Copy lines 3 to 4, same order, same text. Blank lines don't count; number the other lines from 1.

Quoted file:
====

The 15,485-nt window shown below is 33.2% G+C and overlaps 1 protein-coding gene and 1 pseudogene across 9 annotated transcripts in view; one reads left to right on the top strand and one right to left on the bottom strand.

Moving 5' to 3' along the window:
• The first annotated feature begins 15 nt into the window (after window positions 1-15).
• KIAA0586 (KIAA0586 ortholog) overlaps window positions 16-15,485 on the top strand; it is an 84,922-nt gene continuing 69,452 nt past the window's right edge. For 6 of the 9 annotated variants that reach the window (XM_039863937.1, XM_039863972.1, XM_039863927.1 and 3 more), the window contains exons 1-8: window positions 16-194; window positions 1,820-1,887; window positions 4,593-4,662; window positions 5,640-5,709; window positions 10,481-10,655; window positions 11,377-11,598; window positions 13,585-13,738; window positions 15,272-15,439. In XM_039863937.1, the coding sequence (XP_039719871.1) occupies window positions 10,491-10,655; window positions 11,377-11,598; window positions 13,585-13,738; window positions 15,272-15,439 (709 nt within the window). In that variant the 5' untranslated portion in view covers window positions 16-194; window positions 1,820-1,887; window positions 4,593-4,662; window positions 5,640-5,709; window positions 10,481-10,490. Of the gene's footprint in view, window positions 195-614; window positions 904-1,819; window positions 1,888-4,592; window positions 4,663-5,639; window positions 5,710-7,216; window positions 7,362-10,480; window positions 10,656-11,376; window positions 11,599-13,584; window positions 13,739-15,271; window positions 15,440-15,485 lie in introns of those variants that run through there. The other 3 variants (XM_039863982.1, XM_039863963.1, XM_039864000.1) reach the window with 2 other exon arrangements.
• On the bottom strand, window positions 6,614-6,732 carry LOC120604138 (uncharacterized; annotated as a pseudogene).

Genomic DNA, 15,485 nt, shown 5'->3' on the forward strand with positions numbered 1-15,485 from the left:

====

• The first annotated feature begins 15 nt into the window (after window positions 1-15).
• KIAA0586 (KIAA0586 ortholog) overlaps window positions 16-15,485 on the top strand; it is an 84,922-nt gene continuing 69,452 nt past the window's right edge. For 6 of the 9 annotated variants that reach the window (XM_039863937.1, XM_039863972.1, XM_039863927.1 and 3 more), the window contains exons 1-8: window positions 16-194; window positions 1,820-1,887; window positions 4,593-4,662; window positions 5,640-5,709; window positions 10,481-10,655; window positions 11,377-11,598; window positions 13,585-13,738; window positions 15,272-15,439. In XM_039863937.1, the coding sequence (XP_039719871.1) occupies window positions 10,491-10,655; window positions 11,377-11,598; window positions 13,585-13,738; window positions 15,272-15,439 (709 nt within the window). In that variant the 5' untranslated portion in view covers window positions 16-194; window positions 1,820-1,887; window positions 4,593-4,662; window positions 5,640-5,709; window positions 10,481-10,490. Of the gene's footprint in view, window positions 195-614; window positions 904-1,819; window positions 1,888-4,592; window positions 4,663-5,639; window positions 5,710-7,216; window positions 7,362-10,480; window positions 10,656-11,376; window positions 11,599-13,584; window positions 13,739-15,271; window positions 15,440-15,485 lie in introns of those variants that run through there. The other 3 variants (XM_039863982.1, XM_039863963.1, XM_039864000.1) reach the window with 2 other exon arrangements.